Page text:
Agility and Project Management
It’s really not surprising that everyone wants to be associated with a concept called agile. In today’s cut throat world we all want to be perceived as quick, nimble and open to every possibility to drive the business forward. Agile techniques are often aligned with lean and six sigma methodologies, commonly used in manufacturing to hone production processes by eliminating waste and making continuous, small improvements.
In Lean Principles, by Jerry Kilpatrick, Lean methodology is defined as “A systematic approach to identifying and eliminating waste through continuous improvement, flowing the product at the pull of the customer in pursuit of perfection.”
According to Wikipedia Six Sigma is a set of techniques and tools for process improvement. It seeks to improve the quality output of process by identifying and removing the causes of defects (errors) and minimizing variability in manufacturing and business processes. It uses a set of quality management methods, mainly empirical, statistical methods, and creates an infrastructure of people within the organization (“Champions”, “Black Belts”, “Green Belts”, “Yellow Belts”, etc.) who are experts in these methods. Each Six Sigma project carried out within an organization follows a defined sequence of steps and has expertized value targets, for example: reduce process cycle time, reduce pollution, reduce costs, increase customer satisfaction, and increase profits.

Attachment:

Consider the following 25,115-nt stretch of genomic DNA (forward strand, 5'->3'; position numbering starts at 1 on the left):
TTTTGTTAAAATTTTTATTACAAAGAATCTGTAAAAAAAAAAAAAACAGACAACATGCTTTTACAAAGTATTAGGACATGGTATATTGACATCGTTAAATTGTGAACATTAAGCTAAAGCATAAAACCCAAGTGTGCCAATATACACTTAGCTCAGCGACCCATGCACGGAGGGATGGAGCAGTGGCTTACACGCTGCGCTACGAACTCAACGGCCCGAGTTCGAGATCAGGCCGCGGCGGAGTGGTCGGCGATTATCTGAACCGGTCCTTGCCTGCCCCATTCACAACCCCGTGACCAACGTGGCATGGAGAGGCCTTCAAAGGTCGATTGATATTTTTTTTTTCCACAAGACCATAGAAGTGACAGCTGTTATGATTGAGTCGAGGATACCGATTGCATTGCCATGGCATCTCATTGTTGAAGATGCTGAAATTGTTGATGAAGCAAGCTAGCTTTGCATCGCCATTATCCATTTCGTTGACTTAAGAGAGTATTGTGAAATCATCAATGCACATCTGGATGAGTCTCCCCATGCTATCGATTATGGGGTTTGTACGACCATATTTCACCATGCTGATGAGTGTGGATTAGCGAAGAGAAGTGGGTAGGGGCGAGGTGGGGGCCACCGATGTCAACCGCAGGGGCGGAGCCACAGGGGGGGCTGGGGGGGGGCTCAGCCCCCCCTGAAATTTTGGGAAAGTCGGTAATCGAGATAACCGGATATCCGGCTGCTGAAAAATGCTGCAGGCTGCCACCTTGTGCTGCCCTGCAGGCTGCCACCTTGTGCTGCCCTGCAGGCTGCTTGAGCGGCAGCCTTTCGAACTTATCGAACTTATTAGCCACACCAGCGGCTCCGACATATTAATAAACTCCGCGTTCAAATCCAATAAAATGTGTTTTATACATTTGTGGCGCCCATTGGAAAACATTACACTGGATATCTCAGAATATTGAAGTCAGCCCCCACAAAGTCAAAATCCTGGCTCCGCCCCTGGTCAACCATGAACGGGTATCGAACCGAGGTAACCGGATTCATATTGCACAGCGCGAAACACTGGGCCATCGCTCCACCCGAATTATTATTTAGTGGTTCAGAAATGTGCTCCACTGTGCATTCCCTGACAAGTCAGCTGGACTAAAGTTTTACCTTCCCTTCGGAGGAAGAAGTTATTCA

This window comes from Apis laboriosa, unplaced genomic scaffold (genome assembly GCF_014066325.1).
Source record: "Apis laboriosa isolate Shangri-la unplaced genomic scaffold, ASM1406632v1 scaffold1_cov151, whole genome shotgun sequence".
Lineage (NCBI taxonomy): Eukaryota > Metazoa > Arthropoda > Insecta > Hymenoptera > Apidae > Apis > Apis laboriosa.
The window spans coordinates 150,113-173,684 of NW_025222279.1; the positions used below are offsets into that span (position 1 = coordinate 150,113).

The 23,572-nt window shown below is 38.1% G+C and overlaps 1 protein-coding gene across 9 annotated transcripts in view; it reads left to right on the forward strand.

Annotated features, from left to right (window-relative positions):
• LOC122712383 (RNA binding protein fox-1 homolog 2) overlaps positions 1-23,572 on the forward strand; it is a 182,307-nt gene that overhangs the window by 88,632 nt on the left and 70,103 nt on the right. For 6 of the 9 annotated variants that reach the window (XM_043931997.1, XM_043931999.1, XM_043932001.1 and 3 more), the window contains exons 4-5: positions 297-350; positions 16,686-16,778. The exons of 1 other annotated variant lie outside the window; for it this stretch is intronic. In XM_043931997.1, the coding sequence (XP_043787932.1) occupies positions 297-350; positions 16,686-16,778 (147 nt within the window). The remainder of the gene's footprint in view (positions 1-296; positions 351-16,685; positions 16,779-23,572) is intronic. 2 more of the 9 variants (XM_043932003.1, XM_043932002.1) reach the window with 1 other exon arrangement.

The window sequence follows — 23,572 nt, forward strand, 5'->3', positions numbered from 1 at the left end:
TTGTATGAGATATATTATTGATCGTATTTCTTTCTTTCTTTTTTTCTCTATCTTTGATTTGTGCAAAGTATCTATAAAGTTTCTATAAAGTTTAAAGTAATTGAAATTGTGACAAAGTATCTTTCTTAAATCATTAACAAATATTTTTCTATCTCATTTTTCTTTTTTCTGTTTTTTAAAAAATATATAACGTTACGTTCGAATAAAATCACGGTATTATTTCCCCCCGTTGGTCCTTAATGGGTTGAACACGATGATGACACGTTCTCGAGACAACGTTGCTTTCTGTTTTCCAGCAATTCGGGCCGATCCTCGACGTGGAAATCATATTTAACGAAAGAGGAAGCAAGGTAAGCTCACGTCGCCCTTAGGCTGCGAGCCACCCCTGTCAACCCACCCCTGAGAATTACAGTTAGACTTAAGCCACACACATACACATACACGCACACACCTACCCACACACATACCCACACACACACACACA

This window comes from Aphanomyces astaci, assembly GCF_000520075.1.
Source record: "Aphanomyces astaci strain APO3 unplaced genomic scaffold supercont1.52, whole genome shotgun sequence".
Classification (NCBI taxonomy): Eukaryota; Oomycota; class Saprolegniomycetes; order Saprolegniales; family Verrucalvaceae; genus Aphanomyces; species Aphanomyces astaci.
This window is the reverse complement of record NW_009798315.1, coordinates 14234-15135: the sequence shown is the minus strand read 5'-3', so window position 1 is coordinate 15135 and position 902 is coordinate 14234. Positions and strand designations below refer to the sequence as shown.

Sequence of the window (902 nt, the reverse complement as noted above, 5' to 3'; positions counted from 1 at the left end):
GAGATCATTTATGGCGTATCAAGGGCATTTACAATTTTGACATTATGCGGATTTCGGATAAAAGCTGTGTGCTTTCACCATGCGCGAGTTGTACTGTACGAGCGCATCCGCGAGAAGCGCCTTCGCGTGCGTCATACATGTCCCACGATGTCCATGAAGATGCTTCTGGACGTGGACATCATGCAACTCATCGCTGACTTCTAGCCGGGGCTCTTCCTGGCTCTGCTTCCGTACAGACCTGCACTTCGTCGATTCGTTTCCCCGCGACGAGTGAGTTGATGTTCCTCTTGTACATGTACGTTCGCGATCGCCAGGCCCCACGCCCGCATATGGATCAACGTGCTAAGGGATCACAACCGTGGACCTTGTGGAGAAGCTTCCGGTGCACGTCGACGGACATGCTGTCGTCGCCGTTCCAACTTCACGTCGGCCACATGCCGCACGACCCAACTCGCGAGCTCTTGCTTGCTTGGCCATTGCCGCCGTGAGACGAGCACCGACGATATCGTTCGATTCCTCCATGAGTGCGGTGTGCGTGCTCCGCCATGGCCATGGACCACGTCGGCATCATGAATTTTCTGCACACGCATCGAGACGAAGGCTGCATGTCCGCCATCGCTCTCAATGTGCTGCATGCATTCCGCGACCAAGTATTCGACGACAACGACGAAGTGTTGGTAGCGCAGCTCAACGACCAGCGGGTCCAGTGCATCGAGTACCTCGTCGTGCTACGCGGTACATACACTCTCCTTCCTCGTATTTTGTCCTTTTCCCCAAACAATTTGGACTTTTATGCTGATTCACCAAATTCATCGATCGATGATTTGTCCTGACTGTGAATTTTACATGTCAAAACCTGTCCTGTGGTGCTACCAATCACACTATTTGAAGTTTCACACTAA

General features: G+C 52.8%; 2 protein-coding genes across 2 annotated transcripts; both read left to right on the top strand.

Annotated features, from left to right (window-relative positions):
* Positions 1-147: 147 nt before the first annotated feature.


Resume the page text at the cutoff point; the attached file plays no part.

Agile was originally developed as a way of improving the management of software development, by breaking a project into a series of steps known as sprints. Work was tested immediately after development and daily meetings, or scrums, held to review progress. Another feature of agile project management is close collaboration between team members and the commissioners of the work. The concept requires team co-operation and quick reworking and so initially found acceptance in small and medium companies, where teams are more manageable, but now larger companies are seeing the potential benefits
Harish Grama, IBM’s vice president, believes larger enterprises can effectively adopt agile. “As you increase team size and distribution, even in different buildings, you need better tools that give you the same notion of putting Post-it’s on a whiteboard,” he says. They just need to develop the right processes, tools and discipline. For example, if project personnel work across different locations, there might have to be several scrums working together, co-ordinated by a “scrum of scrums,” so that groups of scrums can work independently, but can be directed centrally.
The agile mind-set was always present in Project management. It is really about the concept of managing change during a project, dealing with real world challenges, improvising, managing on the hoof, problem solving –something all project managers do naturally, or die! You can even become a certified Agile PM ® practitioner, which will alert employers to the fact that you can deliver projects with discipline, speed and flexibility.
As well as being a sensible approach for companies wanting to save time and money on projects – agile project management is becoming an imperative. All kinds of industries are facing disruptive forces generating from new market players, the internet and related technologies. Only an agile approach can deliver projects fleet footed enough to offer rapid return on investment in the face of these complex and ever-changing demands.